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Off-Off-Broadway Review

NY Review: 'The Women of Spoon River: Their Voices From the Hill'

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NY Review: 'The Women of Spoon River: Their Voices From the Hill'
Photo Source: Rebekkah Meixner-Hanks

I have loved Edgar Lee Master's "Spoon River Anthology" since I was cast in a high school production of the book of poetic epitaphs' 1963 Broadway stage adaptation by Charles Aidman. That's a fine version. Nevertheless, actor Lee Meriwether has had the excellent idea to create her own distillation, using only the women in Master's famed graveyard. "The Women of Spoon River: Their Voices From the Hill" vividly illustrates the challenges facing the fairer sex in turn-of-the-20th-century rural Illinois (and by extension America).

Director Jim Hesselman aided the actor in her adaptation and does the same as director. Inhabiting 26 characters, the terrific Meriwether makes them wonderfully specific through voice, physicality, and a few items of props and apparel—a cane, a shawl, a hat—while finding a vibrant inner life for each. I was especially taken with her thwarted writer ("Sex is the curse of life!") and the serial widow who somehow got richer and richer until a husband turned the tables and bumped her off.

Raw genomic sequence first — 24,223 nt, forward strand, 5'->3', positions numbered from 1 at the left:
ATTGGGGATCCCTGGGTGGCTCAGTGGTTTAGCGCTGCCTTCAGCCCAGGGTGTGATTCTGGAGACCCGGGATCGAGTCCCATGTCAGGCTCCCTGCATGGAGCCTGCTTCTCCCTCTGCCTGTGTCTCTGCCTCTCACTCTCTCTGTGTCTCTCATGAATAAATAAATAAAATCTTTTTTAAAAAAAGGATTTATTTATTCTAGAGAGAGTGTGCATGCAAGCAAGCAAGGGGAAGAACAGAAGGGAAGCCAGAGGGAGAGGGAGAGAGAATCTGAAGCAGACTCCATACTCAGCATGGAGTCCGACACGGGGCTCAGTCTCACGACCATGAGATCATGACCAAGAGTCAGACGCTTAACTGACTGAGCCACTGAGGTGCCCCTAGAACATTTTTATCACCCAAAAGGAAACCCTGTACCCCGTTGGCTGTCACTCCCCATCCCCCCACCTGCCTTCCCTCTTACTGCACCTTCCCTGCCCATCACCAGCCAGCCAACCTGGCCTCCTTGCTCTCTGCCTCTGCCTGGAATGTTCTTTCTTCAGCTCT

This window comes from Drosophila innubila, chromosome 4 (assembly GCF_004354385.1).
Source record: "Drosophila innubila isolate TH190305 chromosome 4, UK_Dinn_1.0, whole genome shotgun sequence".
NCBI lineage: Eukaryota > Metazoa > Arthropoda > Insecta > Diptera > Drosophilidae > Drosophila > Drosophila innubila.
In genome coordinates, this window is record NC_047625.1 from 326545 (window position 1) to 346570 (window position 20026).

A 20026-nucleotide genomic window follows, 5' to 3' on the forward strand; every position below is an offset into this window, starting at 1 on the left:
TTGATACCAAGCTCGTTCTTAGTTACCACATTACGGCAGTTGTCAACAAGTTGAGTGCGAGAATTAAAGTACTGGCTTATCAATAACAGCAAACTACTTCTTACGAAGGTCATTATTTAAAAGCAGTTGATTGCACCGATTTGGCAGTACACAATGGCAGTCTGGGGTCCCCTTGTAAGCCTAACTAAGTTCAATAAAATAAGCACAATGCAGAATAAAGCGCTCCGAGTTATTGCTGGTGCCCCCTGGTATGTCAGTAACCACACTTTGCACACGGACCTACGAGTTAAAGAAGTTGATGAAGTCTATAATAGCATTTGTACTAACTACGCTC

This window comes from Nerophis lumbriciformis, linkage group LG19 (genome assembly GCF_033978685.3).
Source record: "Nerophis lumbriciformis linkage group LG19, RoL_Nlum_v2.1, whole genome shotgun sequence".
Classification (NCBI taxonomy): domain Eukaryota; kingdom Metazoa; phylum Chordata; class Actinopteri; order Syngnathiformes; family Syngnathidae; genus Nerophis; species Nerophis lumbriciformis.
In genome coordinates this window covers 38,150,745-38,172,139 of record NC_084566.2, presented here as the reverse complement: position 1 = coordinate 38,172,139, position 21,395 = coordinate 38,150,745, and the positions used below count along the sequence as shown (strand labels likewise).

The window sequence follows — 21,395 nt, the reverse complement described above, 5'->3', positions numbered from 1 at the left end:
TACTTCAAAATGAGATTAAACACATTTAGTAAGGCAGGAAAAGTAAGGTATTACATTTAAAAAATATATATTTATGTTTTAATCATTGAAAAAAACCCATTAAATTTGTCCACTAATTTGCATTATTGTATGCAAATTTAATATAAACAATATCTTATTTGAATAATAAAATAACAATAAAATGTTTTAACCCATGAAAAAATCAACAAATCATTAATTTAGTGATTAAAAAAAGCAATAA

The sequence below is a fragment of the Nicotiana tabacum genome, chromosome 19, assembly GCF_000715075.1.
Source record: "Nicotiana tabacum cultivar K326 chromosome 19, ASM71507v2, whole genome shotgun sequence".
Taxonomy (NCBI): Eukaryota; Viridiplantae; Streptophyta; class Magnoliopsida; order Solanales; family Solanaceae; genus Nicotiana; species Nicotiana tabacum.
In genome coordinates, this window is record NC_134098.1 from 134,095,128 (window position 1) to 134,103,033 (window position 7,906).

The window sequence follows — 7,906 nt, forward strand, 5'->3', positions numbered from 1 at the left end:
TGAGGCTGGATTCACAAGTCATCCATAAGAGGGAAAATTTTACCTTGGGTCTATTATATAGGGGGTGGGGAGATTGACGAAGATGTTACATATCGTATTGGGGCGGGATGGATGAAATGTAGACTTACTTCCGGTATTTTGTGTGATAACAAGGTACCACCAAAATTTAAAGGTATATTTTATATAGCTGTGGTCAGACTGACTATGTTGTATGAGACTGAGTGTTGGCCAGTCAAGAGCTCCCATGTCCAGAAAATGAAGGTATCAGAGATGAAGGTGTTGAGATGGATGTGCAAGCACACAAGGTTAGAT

At the performance attended, composer Ken Atkins' soundscape of original music, voices, and environmental noises seemed to work only intermittently. It enhanced the proceedings when present, but Meriwether didn't need it. She commanded the stage all on her own.

Presented by Lee Meriwether and Theater Island Productions as part of the New York International Fringe Festival at the SoHo Playhouse, 15 Vandam St., NYC. Aug. 10–17. Remaining performances: Tue., Aug. 14, 9 p.m.; Fri., Aug. 17, 5:15 p.m. (866) 468-7619 or www.fringenyc.org.

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